A 13 hour overnight train ride, an ancient city, and Bangkok; all in one day. I didn’t know what to expect once I booked our sleeper train to the ancient royal city of Ayutthaya. Destroyed by The Burmese War in the late 1700s, much of it consists of ruins. The temples and history are plentiful and rich. Coming from here to the bustling city of Bangkok was quite a shock at first, but we grew accustomed to it quite fast. After all, you don’t have much of a choice! I’ll break down our journey, Ayutthaya, and the little part of Bangkok we experienced.
I rode on every type of transportation you can experience in Thailand, and my best experience was via the over night train to Ayutthaya. You can save a night of accomodation, and some precious time, using this mode of transport. While the ride was roughly 13 hours, it was certainly worth it. If travelling during high season (November – March) you will want to book about two days in advance, if possible. For train times, and prices, click here! This was my first train ride of any sort. The train itself was nice and relaxing, or has the possibility to be at least, granted you don’t have a baby crying all night. (Ear plugs/Headphones highly recommended!) Food is available en route, but not included in the price of your ticket. When it come to choosing top or bottom bunk it really doesn’t matter, go for the cheaper option. Our hostel booked for us for a small fee. It was hilarious seeing the looks on everyones face when he asked who was a top and who was a bottom. “Oh ok ok, you sir you two will be bottoms and you two will be tops.” I’ve never felt so objectified. He caught on to the looks and laughed along with us. While regardless of if you are a top or a bottom, definitely go for the air conditioned cars. You’re bedding will be included, along with an outlet. I slept like a baby. While I was a little skeptical that your luggage just sits on a rack outside your bunk, in the end that’s how it is. Just bring your valueables inside your bunk when you go to sleep. A lock might not be a bad idea, but I never felt unsafe. I feel obligated to mention that since you will most likely be using the bathroom at some point of your trip, toilet paper wasn’t part of the deal. The bathrooms were a hole in the floor, and I didn’t see a handrail to hold on to either…SO just be aware of that. They were a tad disgusting, plus I don’t know about you, but I’m not confident in my balance while squatting on a moving train. Either way, we successfully made it to Ayutthaya. Mission accomplished.
It’s very easy to spend a whole day here looking at temples and ruins. It’s quite scenic. Suncreen is a must, and it’ll be hot. When you first arrive at the station you’ll noticed there isn’t much around it. A few food stalls, and some bike rental shops. You can opt to hire a tuk tuk for the day (my choice), or if you feel like getting a bit of exercise in, you can rent a bike. If you go this route keep in mind that these temples can be far apart. I was so very, very glad we didn’t go with our first plan of biking around. That being said make sure you haggle with the tuk tuk drivers. They have a bit of a setup going to get you to pay a higher price. When you first arrive you will be hassled to take a tuk tuk for maybe 300-400bht per person. You, being a seasoned traveler, will of course decline this and keep moving. They know that. You will then be approached by a tuk tuk driver who offers a much lower rate, maybe 200bht per person. Sounds like a good deal, yes? I’m not so sure. After accepting this offer I realized they were working together. The first offer sets the bar high, so the “low” offer doesn’t sound too bad. So, who knows how much lower I could have got them if I would have haggled instead of just accepting the second price offered. Hopefully, knowing this you will get a better deal than I did. On top of the price for your ride, a good amount of the temples require a entry fee of 20bht. A couple places were 50bht. Still worth it. Had an absolutley fantastic time exploring Ayutthaya. For more photos, take a look in my gallery!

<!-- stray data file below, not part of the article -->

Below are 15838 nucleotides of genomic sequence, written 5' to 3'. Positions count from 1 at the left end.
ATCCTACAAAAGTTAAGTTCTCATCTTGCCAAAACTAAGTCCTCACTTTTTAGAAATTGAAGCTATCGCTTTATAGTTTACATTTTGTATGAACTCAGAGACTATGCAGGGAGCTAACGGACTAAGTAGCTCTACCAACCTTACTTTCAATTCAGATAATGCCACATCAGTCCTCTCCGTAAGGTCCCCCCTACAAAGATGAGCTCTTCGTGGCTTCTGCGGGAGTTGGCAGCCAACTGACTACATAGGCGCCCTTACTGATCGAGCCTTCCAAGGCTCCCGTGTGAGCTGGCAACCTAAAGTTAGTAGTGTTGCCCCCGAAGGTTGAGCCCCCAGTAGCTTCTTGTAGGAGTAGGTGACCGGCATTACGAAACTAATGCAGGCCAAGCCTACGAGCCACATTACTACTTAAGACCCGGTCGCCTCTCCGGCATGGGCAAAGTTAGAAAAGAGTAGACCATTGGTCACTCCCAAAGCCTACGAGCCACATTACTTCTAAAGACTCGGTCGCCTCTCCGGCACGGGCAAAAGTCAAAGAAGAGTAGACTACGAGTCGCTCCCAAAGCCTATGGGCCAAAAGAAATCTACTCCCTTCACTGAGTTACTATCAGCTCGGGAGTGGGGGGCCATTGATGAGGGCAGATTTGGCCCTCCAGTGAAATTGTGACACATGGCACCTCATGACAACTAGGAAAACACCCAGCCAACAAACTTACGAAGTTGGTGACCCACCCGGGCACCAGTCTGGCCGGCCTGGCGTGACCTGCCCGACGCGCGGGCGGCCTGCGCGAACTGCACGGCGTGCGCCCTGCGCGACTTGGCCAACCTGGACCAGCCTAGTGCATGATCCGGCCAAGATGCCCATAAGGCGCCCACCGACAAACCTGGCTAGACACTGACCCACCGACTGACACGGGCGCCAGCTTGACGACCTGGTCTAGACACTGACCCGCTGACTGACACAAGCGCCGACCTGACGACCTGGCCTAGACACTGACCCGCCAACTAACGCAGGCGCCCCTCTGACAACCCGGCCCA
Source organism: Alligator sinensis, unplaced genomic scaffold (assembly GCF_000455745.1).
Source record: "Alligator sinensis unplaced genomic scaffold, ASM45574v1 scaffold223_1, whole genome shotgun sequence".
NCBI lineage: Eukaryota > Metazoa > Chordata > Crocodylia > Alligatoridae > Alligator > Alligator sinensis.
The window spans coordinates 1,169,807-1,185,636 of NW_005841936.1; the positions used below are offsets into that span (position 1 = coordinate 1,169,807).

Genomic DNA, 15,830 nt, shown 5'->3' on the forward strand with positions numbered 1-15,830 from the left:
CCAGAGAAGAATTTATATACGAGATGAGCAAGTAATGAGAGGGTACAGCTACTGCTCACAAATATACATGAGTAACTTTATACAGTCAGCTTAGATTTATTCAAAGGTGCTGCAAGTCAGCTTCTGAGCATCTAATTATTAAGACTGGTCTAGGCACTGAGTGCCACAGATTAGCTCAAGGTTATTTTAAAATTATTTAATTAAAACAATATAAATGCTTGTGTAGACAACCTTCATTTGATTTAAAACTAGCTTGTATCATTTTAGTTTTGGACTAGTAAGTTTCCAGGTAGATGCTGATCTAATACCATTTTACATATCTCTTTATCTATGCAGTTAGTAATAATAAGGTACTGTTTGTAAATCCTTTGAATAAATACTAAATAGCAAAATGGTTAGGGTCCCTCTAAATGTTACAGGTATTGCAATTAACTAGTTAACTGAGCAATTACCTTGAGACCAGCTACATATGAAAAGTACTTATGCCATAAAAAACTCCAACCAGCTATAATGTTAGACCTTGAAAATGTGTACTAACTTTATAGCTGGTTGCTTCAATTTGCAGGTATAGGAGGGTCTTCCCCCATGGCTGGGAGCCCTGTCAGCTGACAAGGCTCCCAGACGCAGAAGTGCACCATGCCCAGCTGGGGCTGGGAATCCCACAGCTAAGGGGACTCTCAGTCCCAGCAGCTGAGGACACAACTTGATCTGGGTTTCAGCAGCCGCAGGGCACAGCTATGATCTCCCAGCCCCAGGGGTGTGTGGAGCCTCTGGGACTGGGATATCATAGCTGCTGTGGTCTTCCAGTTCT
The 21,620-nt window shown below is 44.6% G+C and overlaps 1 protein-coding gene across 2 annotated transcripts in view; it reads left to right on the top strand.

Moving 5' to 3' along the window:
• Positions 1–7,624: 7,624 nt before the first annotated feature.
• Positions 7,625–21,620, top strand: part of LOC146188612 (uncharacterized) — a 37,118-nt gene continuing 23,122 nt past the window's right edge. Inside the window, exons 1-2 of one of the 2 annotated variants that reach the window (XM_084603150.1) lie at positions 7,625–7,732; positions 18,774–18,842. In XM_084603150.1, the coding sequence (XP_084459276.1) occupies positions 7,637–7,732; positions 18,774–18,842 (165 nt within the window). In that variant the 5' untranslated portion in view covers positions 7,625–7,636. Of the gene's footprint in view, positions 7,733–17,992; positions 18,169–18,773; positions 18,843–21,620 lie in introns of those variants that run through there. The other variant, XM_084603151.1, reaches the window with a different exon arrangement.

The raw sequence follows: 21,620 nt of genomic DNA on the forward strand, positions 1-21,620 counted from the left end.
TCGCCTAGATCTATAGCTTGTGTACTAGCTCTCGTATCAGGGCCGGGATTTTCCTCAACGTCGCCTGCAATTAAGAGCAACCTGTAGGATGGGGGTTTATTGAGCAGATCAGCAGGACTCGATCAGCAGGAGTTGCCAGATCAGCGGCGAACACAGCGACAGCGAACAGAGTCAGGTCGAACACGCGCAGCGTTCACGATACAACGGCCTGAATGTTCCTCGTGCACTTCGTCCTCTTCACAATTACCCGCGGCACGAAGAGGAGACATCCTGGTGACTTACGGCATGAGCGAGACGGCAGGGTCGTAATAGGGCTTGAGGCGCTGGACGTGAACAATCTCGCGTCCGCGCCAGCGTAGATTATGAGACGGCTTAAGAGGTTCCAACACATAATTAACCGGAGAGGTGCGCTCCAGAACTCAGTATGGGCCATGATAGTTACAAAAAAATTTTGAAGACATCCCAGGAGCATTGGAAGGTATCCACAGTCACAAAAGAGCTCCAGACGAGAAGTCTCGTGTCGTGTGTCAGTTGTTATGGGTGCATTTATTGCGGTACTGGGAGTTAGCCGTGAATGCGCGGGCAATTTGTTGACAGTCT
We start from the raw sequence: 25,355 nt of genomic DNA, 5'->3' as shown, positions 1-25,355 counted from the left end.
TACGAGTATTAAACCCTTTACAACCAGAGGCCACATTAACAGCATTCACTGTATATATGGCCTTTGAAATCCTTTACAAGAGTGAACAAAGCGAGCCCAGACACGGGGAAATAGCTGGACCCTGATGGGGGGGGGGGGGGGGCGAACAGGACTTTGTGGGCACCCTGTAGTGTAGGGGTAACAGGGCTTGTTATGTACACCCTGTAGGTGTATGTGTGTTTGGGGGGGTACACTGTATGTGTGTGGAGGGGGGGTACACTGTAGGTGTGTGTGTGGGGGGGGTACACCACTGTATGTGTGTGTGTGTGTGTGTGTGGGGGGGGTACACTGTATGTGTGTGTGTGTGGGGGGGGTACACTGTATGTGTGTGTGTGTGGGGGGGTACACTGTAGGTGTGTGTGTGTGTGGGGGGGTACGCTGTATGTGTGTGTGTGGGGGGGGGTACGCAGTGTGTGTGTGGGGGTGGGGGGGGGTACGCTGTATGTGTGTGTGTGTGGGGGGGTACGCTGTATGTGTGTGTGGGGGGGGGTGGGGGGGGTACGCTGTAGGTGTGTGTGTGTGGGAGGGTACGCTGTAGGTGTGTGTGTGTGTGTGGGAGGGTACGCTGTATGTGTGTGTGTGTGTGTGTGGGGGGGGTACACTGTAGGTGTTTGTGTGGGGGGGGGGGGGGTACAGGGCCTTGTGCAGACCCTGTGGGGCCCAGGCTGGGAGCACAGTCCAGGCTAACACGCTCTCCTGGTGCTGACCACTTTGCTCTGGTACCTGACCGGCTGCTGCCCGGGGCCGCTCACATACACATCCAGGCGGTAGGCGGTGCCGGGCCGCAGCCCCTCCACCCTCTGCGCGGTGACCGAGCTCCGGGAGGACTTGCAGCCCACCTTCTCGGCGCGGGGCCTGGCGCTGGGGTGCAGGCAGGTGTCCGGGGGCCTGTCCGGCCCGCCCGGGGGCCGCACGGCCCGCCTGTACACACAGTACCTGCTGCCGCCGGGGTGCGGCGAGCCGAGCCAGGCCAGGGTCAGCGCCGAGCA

We booked a train early evening for the hour and a half trip to Bangkok. The non a/c cars aren’t too bad for a short trip, but the seats are just benches essentially, so I wouldn’t want to be on one for a long trip. However, they were only 15bht! Be sure to have an idea of where you want to go in Bangkok. We missed our stop simply due to a lack of situational awareness. Our goal was Khao San Road. Assuming the train only stopped in one place in Bangkok was our downfall. We ended up getting off near the airport and just taking a taxi.
30 minutes from Don Mueang International Airport sits the iconic Khao San Road. Khao San Road was amazing. A melting pot of everything you might want or need. Busy before, but certainly busier after the debut of “The Beach” in 2000, starring Leonardo Dicaprio. You’re walking along, turn the corner, and your greeted by a sea of people from all over the world. On the sides you have a mash up of bars, shops, restaurants, tattoo parlors, clubs, and more. In front of those you have street vendors selling everything from ukeleles to scorpions. I have friends who claim they taste like chicken. There are also a ton of places to stay in the area, but if going near high season you’ll want to try to book a few days in advance. We heard from other travellers that Born Free was a great hostel near Khao San Road, and while it looked good, it was booked up. So we settled for Feel At Home, and weren’t dissappointed. If you’d like to read my review of it (<–click there). Advance booking is the same for any tours you wish to do, or modes of transportation to other places. Had a blast in Bangkok! It’s easy to spend more time here than you anticipated, and I will definitely be coming back here.
Kopkhunkrab, thank you, for reading. If you have any questions, or an awesome story from your time here, comment below and tell us all about it!